Table 2 lists the switching devices parameters taken into account by the bridge model. The second bridge, for the current test, has its upper and lower IGBT/diode characteristics inversed (i.e. the cause of the imbalance).

Table 2 First bridge parameters

Bridge No. 1 voltage drops and switching delays

Upper Lower Diode params Vf (V) 1.5 1.0 Ron (mΩ) 1.5 1 Trr (µs) 1.0 1.0 Irr (A) (at Trr) 1000 1000 IGBT params Vce (V) 1.0 1.4 Ron (mΩ) 1.5 2.1 Tdon (µs) 1.0 1.5 Tdoff (µs) 1.5 2.4 Tr (µs) 0.5 2.5 Ir (A) (at Tr) 1000 1000 Tf (µs) 0.5 2.0 If (A) (at Tf) 1000 1000

Figure 5 shows the simulation at 50 µs, with time stamps, of the bridges currents for the bridges parameters listed in Table 1. The same model simulated the VisSim [8] simulation software at a 0.1µs time step (not shown) closely matched the 164A peak current difference between phases A of both bridges.

C. Test3: Hardware-in-the-loop: Square wave IGBT pattern generated from external controller

This test makes a one-bridge simulation with a square wave modulation of the induction motor voltage. The resulting electrical torque is shown at Figure 6.

2.32 2.325 2.33 2.335 2.34 50 55 60 65 70 75 80 85 90 95 100 Time (s) Torque (ft.lb)

(b) internal IGBT pulses (g) external IGBT pulses from I/O (r) external IGBT pulses without time stamps

square wave frequency: 180 Hz Vdc=1200V Motor speed: 1125 rpm r r bg bg r

Figure 6 Electrical torque for square wave voltage modulation at the induction machine

The optical IGBT gate signals were generated from an external hardware card connected to I/O and compared


with an exact replica of the signals generated with the RT-Events toolbox. Figure 6 also shows the effects on the simulated machine electrical torque when neglecting the precise in-step timing information, i.e. time stamp, of the IGBT gate signals (trace r with excessive jitter). Test results show the importance of the time stamped averaging technique to accurately simulate the machine electrical torque.

D. Test 4: Hardware-in-the-loop with PWM pulse pattern generated from external space vector controller.

The simulator has been tested with an external PWM controller generating fiber optic IGBT gate pulse signals. The controller PWM algorithm is space vector type and has its dead time set to 4 µs. Figure 7 shows the simulator simulation results (trace g) obtained with the external hardware space vector controller. One can observe a 2.5% ripple at 60 Hz on the electrical torque results that may be caused by the controller firing pulse unbalance or algorithm. The bridge-motor model runs at 80 µs time step for all cases presented in Figure 7.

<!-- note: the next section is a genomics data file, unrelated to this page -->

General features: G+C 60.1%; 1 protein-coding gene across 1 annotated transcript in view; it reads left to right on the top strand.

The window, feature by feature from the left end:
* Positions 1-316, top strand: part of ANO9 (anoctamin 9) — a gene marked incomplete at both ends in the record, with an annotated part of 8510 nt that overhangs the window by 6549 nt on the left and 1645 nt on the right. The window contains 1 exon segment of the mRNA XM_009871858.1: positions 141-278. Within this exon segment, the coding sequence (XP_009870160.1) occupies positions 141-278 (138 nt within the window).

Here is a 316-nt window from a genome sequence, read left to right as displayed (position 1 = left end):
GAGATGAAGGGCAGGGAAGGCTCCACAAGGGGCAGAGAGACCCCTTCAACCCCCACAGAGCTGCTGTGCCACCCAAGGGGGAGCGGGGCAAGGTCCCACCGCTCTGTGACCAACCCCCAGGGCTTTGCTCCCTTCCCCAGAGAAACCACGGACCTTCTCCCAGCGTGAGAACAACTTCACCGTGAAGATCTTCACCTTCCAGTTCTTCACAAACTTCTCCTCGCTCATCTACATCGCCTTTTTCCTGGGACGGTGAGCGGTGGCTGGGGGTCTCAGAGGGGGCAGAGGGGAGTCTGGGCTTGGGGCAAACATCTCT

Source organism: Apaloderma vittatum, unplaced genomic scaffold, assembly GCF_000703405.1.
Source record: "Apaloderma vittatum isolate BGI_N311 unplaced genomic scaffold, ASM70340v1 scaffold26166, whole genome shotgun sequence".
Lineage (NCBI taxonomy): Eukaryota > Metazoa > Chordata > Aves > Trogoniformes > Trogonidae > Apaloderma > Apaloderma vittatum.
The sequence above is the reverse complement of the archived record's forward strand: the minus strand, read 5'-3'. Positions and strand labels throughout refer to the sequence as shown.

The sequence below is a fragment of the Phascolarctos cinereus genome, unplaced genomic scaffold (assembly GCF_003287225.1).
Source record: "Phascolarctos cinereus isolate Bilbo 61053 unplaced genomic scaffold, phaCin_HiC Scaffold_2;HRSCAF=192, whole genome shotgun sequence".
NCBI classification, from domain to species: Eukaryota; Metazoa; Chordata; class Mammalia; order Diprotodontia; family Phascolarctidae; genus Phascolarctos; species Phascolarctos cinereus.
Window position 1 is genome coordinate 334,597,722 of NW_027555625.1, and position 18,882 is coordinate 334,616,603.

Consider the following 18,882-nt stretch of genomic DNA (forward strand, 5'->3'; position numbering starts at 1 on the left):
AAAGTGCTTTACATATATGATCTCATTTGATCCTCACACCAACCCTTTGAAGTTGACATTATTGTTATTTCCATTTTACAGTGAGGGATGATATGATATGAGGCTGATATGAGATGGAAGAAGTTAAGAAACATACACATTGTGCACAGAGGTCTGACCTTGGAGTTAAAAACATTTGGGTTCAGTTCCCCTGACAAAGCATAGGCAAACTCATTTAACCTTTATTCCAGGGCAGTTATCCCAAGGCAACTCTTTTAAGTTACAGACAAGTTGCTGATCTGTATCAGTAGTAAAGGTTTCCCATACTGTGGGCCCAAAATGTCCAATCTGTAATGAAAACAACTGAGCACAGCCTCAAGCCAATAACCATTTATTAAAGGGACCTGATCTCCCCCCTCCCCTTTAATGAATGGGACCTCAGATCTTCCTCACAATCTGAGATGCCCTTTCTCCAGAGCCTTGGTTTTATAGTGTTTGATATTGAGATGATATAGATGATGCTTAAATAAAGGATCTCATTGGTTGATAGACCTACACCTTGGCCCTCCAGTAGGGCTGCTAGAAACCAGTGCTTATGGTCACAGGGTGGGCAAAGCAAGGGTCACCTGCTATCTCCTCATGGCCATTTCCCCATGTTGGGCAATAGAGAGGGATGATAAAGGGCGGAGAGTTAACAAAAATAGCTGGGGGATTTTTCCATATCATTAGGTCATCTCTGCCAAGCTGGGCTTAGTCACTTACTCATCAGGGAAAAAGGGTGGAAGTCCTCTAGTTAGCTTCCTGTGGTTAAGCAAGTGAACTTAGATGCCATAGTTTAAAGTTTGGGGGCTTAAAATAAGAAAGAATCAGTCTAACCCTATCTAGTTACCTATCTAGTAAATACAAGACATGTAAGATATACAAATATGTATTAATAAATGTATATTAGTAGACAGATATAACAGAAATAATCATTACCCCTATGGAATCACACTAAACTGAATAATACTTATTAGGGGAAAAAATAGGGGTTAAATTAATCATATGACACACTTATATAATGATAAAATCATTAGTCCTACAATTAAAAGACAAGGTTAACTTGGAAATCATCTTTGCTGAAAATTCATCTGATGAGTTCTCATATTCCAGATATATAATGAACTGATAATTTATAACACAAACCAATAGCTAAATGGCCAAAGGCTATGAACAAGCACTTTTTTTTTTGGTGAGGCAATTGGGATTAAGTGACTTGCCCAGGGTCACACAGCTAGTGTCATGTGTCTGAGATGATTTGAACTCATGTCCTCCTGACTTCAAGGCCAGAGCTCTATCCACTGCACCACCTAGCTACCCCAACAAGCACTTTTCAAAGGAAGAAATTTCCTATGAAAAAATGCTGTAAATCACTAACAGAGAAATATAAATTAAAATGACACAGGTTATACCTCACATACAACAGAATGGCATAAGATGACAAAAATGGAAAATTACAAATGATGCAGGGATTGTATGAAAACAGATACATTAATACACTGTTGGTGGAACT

The trace b and r presents the result obtained with internally generated PWM firing sequence with sinusoidal-triangular technique. The internal PWM sequence generator is build with RT-Events blockset and is therefore fully compensated for in-step events. One can observe that the 60-Hz ripple has disappeared with the internally generated PWM pulses, demonstrating that the plant simulator provides good result and that the ripple measured in trace g is caused by the controller. Again, the worst case is when the time stamp information is not used (trace m) 1 1.05 1.1 1.15 1.2 1.25 6200 6400 6600 6800 7000 7200 7400 7600 7800 Time (s) Torque (ft.lb)

(g) external IGBT pulses from I/O (b) internal IGBT pulses

(m) internal IGBT pulses wo/ time stamps (r) internal IGBT pulses (4 us rise time)

PWM carrier: 680 Hz, PWM base frequency: 60 Hz Vdc=1200V Motor speed: 1125 rpm

Torque observation filter cut−off frequency: 200 Hz m

g r b

Figure 7 Electrical torque for PWM voltage pattern at the induction machine generated from the I/O

The difference between traces r and g can be

explained in a number of ways. For example, internal and external IGBT patterns are generated with different algorithms, namely space-vector vs. sinusoidal-triangular method. For example, the space-vector algorithm sometimes generates rising and falling IGBT gate signals

within a single time step. Although the bridge algorithm is able to handle such events, the discrete-time RT-Events PWM internal algorithm was not able to generate them in the first place.

E. Test 5: Torque control characteristic accuracy and small signal linearity

An important aspect of the HIL simulation is the fidelity of interaction of the simulated model with the controller. In the case of an IGBT drive inverter, one critical aspect for the accuracy of simulation is the precise capture of IGBT gate pulse timings and their handling in model integration. 0 0.2 0.4 0.6 0.8 1 −1000 0 1000 2000 3000 4000 5000 6000 7000 8000 PWM modulation index Electrical torque (lb.ft)

(r) 80 us SimPowerSystems modeled bridge (g) 1 us SimPowerSystems modeled bridge (b) 80 us Opal−RT time stamped bridge

Vdc= 1200 V PWM carrier freq.: 680 Hz PWM output freq.: 60Hz Motor speed : 1125 rpm r r r bg bg

Torque observation filter cut−off freq.: 10 Hz

Figure 8 Electrical torque as a function of PWM modulation factor (680 Hz carrier)

To show the point, the time-stamped bridge is compared to the bridge model of SimPowerSystems blockset (PSB). 0 0.2 0.4 0.6 0.8 1 −1000 0 1000 2000 3000 4000 5000 6000 7000 8000 PWM modulation index Electrical torque (lb.ft)

(r) 25 us SimPowerSystems modeled bridge (g) 10 us SimPowerSystems modeled bridge (b) 80 us Opal−RT time stamped bridge